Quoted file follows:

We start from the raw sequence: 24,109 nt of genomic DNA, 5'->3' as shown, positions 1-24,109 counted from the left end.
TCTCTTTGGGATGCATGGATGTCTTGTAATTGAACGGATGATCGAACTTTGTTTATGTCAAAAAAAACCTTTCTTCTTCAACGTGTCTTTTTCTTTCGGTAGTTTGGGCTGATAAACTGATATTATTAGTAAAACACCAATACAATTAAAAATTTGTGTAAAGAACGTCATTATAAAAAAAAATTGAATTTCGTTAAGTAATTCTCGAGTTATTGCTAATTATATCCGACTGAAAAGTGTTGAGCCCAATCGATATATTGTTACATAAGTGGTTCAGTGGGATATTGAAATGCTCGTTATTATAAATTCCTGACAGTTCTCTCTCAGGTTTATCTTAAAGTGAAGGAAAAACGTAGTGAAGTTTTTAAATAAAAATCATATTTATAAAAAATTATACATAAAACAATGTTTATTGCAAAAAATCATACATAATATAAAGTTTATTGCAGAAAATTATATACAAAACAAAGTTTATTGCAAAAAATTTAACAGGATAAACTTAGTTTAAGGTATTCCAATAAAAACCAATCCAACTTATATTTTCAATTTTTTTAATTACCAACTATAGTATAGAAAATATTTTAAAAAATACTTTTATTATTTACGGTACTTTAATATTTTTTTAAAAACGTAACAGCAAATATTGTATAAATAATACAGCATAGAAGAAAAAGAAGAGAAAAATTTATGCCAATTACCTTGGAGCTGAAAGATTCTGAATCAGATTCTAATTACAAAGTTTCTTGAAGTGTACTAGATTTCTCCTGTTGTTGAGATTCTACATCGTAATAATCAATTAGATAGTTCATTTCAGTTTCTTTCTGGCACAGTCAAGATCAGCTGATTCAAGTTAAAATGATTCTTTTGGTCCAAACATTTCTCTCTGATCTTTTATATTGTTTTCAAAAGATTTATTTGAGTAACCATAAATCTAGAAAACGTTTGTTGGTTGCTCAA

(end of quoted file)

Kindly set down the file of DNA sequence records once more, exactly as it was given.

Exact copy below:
We start from the raw sequence: 24,109 nt of genomic DNA, 5'->3' as shown, positions 1-24,109 counted from the left end.
TCTCTTTGGGATGCATGGATGTCTTGTAATTGAACGGATGATCGAACTTTGTTTATGTCAAAAAAAACCTTTCTTCTTCAACGTGTCTTTTTCTTTCGGTAGTTTGGGCTGATAAACTGATATTATTAGTAAAACACCAATACAATTAAAAATTTGTGTAAAGAACGTCATTATAAAAAAAAATTGAATTTCGTTAAGTAATTCTCGAGTTATTGCTAATTATATCCGACTGAAAAGTGTTGAGCCCAATCGATATATTGTTACATAAGTGGTTCAGTGGGATATTGAAATGCTCGTTATTATAAATTCCTGACAGTTCTCTCTCAGGTTTATCTTAAAGTGAAGGAAAAACGTAGTGAAGTTTTTAAATAAAAATCATATTTATAAAAAATTATACATAAAACAATGTTTATTGCAAAAAATCATACATAATATAAAGTTTATTGCAGAAAATTATATACAAAACAAAGTTTATTGCAAAAAATTTAACAGGATAAACTTAGTTTAAGGTATTCCAATAAAAACCAATCCAACTTATATTTTCAATTTTTTTAATTACCAACTATAGTATAGAAAATATTTTAAAAAATACTTTTATTATTTACGGTACTTTAATATTTTTTTAAAAACGTAACAGCAAATATTGTATAAATAATACAGCATAGAAGAAAAAGAAGAGAAAAATTTATGCCAATTACCTTGGAGCTGAAAGATTCTGAATCAGATTCTAATTACAAAGTTTCTTGAAGTGTACTAGATTTCTCCTGTTGTTGAGATTCTACATCGTAATAATCAATTAGATAGTTCATTTCAGTTTCTTTCTGGCACAGTCAAGATCAGCTGATTCAAGTTAAAATGATTCTTTTGGTCCAAACATTTCTCTCTGATCTTTTATATTGTTTTCAAAAGATTTATTTGAGTAACCATAAATCTAGAAAACGTTTGTTGGTTGCTCAA